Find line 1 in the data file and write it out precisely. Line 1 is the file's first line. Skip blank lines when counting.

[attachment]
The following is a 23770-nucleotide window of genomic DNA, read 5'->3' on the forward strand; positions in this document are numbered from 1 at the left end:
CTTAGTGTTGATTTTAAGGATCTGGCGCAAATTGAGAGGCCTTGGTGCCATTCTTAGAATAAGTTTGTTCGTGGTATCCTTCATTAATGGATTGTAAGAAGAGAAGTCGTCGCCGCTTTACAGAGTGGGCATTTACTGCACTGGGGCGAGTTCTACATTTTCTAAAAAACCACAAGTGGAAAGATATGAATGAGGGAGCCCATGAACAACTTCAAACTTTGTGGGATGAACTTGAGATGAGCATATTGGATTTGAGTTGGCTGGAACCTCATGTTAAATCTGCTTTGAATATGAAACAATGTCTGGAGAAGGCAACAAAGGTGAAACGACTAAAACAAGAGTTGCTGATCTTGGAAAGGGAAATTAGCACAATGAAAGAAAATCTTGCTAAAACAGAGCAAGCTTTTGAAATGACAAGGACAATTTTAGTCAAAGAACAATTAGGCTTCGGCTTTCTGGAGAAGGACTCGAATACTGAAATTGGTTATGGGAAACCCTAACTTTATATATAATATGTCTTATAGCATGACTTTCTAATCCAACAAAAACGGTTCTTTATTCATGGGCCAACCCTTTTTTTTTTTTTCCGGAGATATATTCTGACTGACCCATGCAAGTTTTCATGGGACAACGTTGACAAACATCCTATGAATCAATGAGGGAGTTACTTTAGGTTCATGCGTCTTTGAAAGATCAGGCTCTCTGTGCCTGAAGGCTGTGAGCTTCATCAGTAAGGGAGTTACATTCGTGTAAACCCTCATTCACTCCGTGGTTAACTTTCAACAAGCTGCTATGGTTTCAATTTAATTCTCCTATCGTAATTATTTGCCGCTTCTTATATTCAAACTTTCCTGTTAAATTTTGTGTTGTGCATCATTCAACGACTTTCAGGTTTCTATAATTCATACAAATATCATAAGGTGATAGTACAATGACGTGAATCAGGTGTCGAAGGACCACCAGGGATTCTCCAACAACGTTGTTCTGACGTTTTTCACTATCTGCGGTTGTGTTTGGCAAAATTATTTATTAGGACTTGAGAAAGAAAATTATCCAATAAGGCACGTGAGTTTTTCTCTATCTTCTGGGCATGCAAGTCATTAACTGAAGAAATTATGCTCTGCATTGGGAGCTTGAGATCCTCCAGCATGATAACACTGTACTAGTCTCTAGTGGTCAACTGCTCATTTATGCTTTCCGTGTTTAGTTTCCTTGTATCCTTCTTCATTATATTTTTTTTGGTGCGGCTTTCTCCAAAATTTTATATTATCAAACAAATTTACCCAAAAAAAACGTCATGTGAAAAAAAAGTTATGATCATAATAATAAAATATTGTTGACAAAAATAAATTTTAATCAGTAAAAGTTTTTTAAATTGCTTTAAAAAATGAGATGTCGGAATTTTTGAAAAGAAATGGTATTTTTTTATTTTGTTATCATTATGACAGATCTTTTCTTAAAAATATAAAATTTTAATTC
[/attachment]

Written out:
The following is a 23770-nucleotide window of genomic DNA, read 5'->3' on the forward strand; positions in this document are numbered from 1 at the left end: